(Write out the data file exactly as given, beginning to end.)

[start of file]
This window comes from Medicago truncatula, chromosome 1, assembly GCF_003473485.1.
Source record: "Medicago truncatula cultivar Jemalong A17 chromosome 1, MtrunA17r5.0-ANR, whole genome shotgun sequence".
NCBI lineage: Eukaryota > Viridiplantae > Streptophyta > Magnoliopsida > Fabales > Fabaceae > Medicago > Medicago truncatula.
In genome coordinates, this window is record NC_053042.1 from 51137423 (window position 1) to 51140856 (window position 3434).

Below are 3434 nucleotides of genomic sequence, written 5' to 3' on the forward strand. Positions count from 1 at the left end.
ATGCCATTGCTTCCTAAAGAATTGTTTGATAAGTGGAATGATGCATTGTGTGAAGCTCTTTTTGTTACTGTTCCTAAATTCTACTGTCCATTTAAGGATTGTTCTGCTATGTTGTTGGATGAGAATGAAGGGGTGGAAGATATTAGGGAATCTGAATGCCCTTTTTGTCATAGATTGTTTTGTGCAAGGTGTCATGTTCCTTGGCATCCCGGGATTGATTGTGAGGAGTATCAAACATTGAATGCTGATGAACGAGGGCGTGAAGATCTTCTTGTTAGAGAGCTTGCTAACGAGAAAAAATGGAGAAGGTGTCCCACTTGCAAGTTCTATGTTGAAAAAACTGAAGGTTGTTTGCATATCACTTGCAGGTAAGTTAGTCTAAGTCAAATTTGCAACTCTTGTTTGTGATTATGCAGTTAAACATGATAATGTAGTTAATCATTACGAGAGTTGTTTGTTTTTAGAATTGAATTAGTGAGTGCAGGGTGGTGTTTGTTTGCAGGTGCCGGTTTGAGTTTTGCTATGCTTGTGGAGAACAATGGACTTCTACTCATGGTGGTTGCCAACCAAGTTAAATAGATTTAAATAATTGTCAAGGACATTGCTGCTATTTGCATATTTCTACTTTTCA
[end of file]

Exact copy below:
This window comes from Medicago truncatula, chromosome 1, assembly GCF_003473485.1.
Source record: "Medicago truncatula cultivar Jemalong A17 chromosome 1, MtrunA17r5.0-ANR, whole genome shotgun sequence".
NCBI lineage: Eukaryota > Viridiplantae > Streptophyta > Magnoliopsida > Fabales > Fabaceae > Medicago > Medicago truncatula.
In genome coordinates, this window is record NC_053042.1 from 51137423 (window position 1) to 51140856 (window position 3434).

Below are 3434 nucleotides of genomic sequence, written 5' to 3' on the forward strand. Positions count from 1 at the left end.
ATGCCATTGCTTCCTAAAGAATTGTTTGATAAGTGGAATGATGCATTGTGTGAAGCTCTTTTTGTTACTGTTCCTAAATTCTACTGTCCATTTAAGGATTGTTCTGCTATGTTGTTGGATGAGAATGAAGGGGTGGAAGATATTAGGGAATCTGAATGCCCTTTTTGTCATAGATTGTTTTGTGCAAGGTGTCATGTTCCTTGGCATCCCGGGATTGATTGTGAGGAGTATCAAACATTGAATGCTGATGAACGAGGGCGTGAAGATCTTCTTGTTAGAGAGCTTGCTAACGAGAAAAAATGGAGAAGGTGTCCCACTTGCAAGTTCTATGTTGAAAAAACTGAAGGTTGTTTGCATATCACTTGCAGGTAAGTTAGTCTAAGTCAAATTTGCAACTCTTGTTTGTGATTATGCAGTTAAACATGATAATGTAGTTAATCATTACGAGAGTTGTTTGTTTTTAGAATTGAATTAGTGAGTGCAGGGTGGTGTTTGTTTGCAGGTGCCGGTTTGAGTTTTGCTATGCTTGTGGAGAACAATGGACTTCTACTCATGGTGGTTGCCAACCAAGTTAAATAGATTTAAATAATTGTCAAGGACATTGCTGCTATTTGCATATTTCTACTTTTCA